By Hiroki Kamata, Editor, EBook 2.0 Magazine
In August Japanese publishing revenue shrank 1.5% compared with the previous year, falling to 133 billion yen ($1.7 billion), while book sales rose slightly, up 1%.
Mr. Mitsuo Oda, of Publishing Situation Chronicle, noted: “In 2011 the Japanese publishing industry is expected to lose 900 billion yen in value, and fall to 1.8 trillion yen (US$23.4 billion), with one trillion yen from magazine sales and 0.8 trillion from books—the same level of sales as 1997. What’s worse is that we haven’t yet seen an end to the decline.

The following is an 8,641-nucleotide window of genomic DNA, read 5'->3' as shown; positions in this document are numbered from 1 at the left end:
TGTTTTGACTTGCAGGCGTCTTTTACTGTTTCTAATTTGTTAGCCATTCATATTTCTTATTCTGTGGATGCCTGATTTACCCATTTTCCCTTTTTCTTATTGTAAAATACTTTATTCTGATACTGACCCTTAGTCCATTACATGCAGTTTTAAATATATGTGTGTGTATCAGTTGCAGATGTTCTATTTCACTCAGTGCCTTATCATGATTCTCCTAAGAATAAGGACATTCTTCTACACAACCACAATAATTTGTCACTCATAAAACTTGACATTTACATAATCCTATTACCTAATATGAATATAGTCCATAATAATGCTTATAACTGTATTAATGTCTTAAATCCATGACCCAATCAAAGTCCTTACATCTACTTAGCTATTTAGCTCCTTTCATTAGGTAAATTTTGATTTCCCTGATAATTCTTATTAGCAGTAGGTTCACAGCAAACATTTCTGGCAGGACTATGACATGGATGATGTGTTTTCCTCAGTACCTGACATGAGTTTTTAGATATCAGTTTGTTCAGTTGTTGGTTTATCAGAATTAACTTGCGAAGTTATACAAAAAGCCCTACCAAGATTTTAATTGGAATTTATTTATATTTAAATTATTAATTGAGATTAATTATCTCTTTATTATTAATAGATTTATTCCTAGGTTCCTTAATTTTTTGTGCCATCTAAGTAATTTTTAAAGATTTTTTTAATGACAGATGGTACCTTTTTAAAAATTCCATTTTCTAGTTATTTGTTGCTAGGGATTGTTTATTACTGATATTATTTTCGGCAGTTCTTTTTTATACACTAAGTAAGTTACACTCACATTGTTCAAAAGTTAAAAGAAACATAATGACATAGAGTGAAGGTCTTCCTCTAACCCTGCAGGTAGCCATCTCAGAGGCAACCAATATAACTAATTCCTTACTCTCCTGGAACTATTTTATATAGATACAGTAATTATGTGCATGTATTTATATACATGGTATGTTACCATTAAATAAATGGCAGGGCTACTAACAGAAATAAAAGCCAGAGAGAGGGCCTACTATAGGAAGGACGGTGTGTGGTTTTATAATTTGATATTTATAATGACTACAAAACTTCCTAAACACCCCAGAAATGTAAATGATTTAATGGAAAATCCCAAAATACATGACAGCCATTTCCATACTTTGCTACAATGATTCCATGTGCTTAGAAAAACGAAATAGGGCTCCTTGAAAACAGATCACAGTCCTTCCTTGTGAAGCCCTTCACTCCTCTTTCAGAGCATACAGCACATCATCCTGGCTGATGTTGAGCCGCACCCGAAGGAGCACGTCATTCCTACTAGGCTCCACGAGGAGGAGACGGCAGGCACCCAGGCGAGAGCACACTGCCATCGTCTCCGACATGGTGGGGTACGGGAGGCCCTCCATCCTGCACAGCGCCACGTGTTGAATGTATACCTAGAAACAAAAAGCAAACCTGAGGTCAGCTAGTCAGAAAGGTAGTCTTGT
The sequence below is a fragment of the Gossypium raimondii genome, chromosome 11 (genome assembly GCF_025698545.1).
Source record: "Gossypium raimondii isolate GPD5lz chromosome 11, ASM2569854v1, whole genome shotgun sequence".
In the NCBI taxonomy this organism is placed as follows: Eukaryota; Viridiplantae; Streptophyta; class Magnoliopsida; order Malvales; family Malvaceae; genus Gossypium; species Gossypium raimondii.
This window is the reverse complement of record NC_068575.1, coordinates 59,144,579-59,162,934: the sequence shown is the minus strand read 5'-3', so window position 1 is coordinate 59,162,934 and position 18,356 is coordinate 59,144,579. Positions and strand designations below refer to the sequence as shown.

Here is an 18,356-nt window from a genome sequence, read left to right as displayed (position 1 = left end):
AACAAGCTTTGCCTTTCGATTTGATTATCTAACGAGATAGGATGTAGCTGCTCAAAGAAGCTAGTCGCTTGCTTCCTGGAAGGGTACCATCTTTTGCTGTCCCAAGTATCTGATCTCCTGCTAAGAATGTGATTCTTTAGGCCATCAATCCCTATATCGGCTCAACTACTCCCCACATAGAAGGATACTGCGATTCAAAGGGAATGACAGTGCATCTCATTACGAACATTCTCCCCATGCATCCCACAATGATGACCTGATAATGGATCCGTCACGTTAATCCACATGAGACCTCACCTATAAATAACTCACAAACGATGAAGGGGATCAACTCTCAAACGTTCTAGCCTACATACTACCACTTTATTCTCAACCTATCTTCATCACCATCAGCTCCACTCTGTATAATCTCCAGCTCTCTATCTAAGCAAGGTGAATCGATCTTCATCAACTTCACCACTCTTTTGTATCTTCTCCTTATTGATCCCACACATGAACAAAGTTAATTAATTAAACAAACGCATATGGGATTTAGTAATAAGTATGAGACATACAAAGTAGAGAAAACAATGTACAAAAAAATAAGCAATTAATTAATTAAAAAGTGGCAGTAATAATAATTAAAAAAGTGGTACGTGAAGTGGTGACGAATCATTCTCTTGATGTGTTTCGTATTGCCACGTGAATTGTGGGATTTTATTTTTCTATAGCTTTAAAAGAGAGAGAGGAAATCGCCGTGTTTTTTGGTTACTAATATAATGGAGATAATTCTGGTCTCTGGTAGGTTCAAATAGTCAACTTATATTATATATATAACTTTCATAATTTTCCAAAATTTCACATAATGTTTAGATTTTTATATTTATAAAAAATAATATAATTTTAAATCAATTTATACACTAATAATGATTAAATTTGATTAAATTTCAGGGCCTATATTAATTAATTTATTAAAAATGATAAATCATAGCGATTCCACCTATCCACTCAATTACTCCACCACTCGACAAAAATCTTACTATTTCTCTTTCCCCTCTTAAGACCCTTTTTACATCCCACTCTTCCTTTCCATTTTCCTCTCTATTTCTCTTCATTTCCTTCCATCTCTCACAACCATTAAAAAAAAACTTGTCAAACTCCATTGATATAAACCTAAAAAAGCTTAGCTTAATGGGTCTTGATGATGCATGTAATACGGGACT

There is no doubt that the Japanese publishing industry has been in a prolonged period of free fall. While the temptation may be to blame it on the “digital revolution, Mr. Oda pointed out it is largely the result of structural problems resulting from Japan’s unique distribution system, which is built on consignment sales with retail price maintenance.
To put it another way, it is like the “deep stratum collapse” that often leads to a landslide. You might only feel the tremors on the surface, the the fault lines run deep.